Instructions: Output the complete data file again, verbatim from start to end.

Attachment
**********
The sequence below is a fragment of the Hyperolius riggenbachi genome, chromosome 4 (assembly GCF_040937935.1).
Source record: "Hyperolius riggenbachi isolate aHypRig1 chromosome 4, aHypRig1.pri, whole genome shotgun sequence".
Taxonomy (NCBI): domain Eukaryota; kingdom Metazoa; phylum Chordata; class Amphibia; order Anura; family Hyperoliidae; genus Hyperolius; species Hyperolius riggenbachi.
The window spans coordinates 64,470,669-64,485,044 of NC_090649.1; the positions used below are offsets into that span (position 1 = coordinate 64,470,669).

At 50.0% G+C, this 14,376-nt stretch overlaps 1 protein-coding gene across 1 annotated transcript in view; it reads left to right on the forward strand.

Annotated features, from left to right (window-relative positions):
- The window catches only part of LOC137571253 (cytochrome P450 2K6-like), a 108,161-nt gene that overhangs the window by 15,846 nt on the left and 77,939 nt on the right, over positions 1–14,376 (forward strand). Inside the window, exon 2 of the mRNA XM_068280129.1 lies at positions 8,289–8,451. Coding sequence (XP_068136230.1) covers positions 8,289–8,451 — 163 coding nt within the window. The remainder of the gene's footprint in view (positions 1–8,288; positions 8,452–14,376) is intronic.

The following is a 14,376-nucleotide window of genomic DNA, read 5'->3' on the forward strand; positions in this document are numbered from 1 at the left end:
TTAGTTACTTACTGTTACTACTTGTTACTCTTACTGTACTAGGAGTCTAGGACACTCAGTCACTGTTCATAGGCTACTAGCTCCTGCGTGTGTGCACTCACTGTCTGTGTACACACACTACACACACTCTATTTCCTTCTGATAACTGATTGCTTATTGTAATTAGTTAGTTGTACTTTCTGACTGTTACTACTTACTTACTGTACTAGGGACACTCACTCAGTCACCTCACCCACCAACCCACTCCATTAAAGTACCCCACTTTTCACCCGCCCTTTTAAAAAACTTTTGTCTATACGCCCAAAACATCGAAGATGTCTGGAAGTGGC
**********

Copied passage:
The sequence below is a fragment of the Hyperolius riggenbachi genome, chromosome 4 (assembly GCF_040937935.1).
Source record: "Hyperolius riggenbachi isolate aHypRig1 chromosome 4, aHypRig1.pri, whole genome shotgun sequence".
Taxonomy (NCBI): domain Eukaryota; kingdom Metazoa; phylum Chordata; class Amphibia; order Anura; family Hyperoliidae; genus Hyperolius; species Hyperolius riggenbachi.
The window spans coordinates 64,470,669-64,485,044 of NC_090649.1; the positions used below are offsets into that span (position 1 = coordinate 64,470,669).

At 50.0% G+C, this 14,376-nt stretch overlaps 1 protein-coding gene across 1 annotated transcript in view; it reads left to right on the forward strand.

Annotated features, from left to right (window-relative positions):
- The window catches only part of LOC137571253 (cytochrome P450 2K6-like), a 108,161-nt gene that overhangs the window by 15,846 nt on the left and 77,939 nt on the right, over positions 1–14,376 (forward strand). Inside the window, exon 2 of the mRNA XM_068280129.1 lies at positions 8,289–8,451. Coding sequence (XP_068136230.1) covers positions 8,289–8,451 — 163 coding nt within the window. The remainder of the gene's footprint in view (positions 1–8,288; positions 8,452–14,376) is intronic.

The following is a 14,376-nucleotide window of genomic DNA, read 5'->3' on the forward strand; positions in this document are numbered from 1 at the left end:
TTAGTTACTTACTGTTACTACTTGTTACTCTTACTGTACTAGGAGTCTAGGACACTCAGTCACTGTTCATAGGCTACTAGCTCCTGCGTGTGTGCACTCACTGTCTGTGTACACACACTACACACACTCTATTTCCTTCTGATAACTGATTGCTTATTGTAATTAGTTAGTTGTACTTTCTGACTGTTACTACTTACTTACTGTACTAGGGACACTCACTCAGTCACCTCACCCACCAACCCACTCCATTAAAGTACCCCACTTTTCACCCGCCCTTTTAAAAAACTTTTGTCTATACGCCCAAAACATCGAAGATGTCTGGAAGTGGC